Logging plan would deepen the tragedy at Grassy Narrows – by Simon Fobister (Toronto Star – November 3, 2013)

The Toronto Star has the largest circulation in Canada. The paper has an enormous impact on federal and Ontario politics as well as shaping public opinion.

Simon Fobister Chief of Grassy Narrows Band

Forty years ago, Ontario devastated the community of Grassy Narrows by dumping mercury into its river system. If the province goes ahead with its logging plan, it will do it again.

Premier Kathleen Wynne came to our community in the summer of 2012 and said she wanted to rebuild Ontario’s relationship with Grassy Narrows. She said that this time she wanted to “get it right.” Instead, her officials have continued to unilaterally pursue clearcut logging plans for our homeland.

These plans were and continue to be developed without our participation, knowledge and consent. We are frustrated that these processes are conducted entirely outside of the five-year-long process we have undertaken in good faith with Ontario to reach a mutually agreeable resolution to these issues.

The Grassy Narrows First Nation Chief and Council reject the Forest Management Plan for the Whiskey Jack 2012-2022 on the basis of the failure to consult and the infringement on our aboriginal and treaty rights.

This document attempts to make plans to clearcut log the lands that we use for our physical, spiritual and cultural survival. We cannot allow this.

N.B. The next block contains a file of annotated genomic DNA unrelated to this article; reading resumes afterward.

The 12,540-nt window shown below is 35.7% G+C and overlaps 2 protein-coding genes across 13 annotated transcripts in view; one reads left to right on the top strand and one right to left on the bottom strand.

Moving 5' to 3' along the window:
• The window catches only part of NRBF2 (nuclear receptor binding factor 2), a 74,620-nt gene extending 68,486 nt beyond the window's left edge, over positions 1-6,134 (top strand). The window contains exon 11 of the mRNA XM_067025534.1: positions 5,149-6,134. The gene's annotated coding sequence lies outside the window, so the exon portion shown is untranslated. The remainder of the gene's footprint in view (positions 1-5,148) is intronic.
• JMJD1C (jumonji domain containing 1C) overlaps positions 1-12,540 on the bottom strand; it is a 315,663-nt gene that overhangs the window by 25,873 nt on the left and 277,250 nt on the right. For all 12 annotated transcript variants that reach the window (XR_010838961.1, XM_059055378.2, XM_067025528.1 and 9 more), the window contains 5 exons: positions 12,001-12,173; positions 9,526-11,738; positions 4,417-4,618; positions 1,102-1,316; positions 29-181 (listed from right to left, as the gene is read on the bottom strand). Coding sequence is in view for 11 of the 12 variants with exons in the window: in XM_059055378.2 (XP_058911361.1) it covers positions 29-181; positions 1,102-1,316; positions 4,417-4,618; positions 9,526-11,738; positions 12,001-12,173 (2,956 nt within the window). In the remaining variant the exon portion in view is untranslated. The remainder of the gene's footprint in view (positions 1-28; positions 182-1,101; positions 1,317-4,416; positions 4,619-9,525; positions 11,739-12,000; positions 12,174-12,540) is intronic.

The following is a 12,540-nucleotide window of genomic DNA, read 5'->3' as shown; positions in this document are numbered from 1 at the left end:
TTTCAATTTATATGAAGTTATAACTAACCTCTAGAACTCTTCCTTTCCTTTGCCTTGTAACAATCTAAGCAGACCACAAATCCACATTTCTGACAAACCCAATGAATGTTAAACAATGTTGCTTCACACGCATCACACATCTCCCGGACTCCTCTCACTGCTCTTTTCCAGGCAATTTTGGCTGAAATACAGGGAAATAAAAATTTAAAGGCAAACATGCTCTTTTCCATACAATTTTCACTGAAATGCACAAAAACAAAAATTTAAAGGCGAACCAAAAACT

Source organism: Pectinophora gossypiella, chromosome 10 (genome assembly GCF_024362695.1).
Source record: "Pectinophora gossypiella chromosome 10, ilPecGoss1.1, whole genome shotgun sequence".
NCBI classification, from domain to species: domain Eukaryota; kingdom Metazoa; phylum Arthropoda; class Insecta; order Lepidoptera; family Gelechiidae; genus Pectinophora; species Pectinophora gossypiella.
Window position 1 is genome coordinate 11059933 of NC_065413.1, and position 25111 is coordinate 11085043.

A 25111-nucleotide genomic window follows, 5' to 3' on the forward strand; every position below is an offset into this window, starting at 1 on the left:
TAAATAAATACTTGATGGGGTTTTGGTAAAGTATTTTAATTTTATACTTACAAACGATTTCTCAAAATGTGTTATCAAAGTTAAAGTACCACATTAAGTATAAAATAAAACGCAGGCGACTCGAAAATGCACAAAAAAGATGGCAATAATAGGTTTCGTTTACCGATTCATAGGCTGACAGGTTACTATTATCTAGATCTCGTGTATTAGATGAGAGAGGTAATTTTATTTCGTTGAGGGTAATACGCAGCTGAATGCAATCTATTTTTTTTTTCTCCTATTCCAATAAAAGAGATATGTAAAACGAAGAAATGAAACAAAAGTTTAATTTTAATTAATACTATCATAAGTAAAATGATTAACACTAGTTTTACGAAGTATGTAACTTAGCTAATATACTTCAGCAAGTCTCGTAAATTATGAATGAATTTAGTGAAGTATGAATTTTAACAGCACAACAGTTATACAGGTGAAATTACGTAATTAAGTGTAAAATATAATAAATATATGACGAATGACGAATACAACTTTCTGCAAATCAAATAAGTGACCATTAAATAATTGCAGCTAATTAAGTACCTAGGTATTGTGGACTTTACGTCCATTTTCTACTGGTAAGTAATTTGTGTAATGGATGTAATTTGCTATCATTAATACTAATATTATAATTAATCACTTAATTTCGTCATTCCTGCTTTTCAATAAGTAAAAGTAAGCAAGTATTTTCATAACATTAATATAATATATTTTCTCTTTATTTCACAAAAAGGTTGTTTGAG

Ontario has a long and terrible legacy of imposing decisions on our people and our lands against our will and without consent. The theft of our children to residential schools, the damming of our river, the relocation of our community, mercury poisoning and clearcut logging have all taken a deep toll on our health, our culture and our way of life.

The logging plan sets out a schedule to clearcut much of what little mature forest remains on our territory after decades of large-scale industrial logging. This would further erode our ability to sustain our families and to practise our culture through fishing, hunting, trapping, medicine harvesting, ceremony and healing.

We do not accept any application of this plan to our traditional lands. The chief and council, along with community Elders, stand united on this issue and are determined to protect the community’s way of life.

For the rest of this column, click here: http://www.thestar.com/opinion/commentary/2013/11/03/logging_plan_would_deepen_the_tragedy_at_grassy_narrows.html